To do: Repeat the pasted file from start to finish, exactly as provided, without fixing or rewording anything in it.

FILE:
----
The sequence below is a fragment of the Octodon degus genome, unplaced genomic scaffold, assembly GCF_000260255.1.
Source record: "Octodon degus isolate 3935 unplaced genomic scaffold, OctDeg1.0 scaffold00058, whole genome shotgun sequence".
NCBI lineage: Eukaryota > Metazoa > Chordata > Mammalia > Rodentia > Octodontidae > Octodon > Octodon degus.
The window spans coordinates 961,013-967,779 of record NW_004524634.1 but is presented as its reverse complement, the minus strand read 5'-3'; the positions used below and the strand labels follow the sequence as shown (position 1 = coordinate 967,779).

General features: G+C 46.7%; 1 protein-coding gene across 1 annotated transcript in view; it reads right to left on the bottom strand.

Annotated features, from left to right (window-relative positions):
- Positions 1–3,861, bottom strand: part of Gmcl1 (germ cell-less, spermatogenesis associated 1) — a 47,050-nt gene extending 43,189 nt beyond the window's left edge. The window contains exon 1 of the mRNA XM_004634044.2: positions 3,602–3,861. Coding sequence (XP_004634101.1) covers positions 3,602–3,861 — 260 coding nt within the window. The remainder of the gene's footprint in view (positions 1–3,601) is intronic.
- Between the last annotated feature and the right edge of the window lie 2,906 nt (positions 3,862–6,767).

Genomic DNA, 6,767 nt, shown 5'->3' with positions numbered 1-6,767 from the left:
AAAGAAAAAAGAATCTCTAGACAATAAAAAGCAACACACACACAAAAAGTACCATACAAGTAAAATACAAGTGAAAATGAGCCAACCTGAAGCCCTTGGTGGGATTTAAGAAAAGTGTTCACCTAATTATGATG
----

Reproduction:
The sequence below is a fragment of the Octodon degus genome, unplaced genomic scaffold, assembly GCF_000260255.1.
Source record: "Octodon degus isolate 3935 unplaced genomic scaffold, OctDeg1.0 scaffold00058, whole genome shotgun sequence".
NCBI lineage: Eukaryota > Metazoa > Chordata > Mammalia > Rodentia > Octodontidae > Octodon > Octodon degus.
The window spans coordinates 961,013-967,779 of record NW_004524634.1 but is presented as its reverse complement, the minus strand read 5'-3'; the positions used below and the strand labels follow the sequence as shown (position 1 = coordinate 967,779).

General features: G+C 46.7%; 1 protein-coding gene across 1 annotated transcript in view; it reads right to left on the bottom strand.

Annotated features, from left to right (window-relative positions):
- Positions 1–3,861, bottom strand: part of Gmcl1 (germ cell-less, spermatogenesis associated 1) — a 47,050-nt gene extending 43,189 nt beyond the window's left edge. The window contains exon 1 of the mRNA XM_004634044.2: positions 3,602–3,861. Coding sequence (XP_004634101.1) covers positions 3,602–3,861 — 260 coding nt within the window. The remainder of the gene's footprint in view (positions 1–3,601) is intronic.
- Between the last annotated feature and the right edge of the window lie 2,906 nt (positions 3,862–6,767).

Genomic DNA, 6,767 nt, shown 5'->3' with positions numbered 1-6,767 from the left:
AAAGAAAAAAGAATCTCTAGACAATAAAAAGCAACACACACACAAAAAGTACCATACAAGTAAAATACAAGTGAAAATGAGCCAACCTGAAGCCCTTGGTGGGATTTAAGAAAAGTGTTCACCTAATTATGATG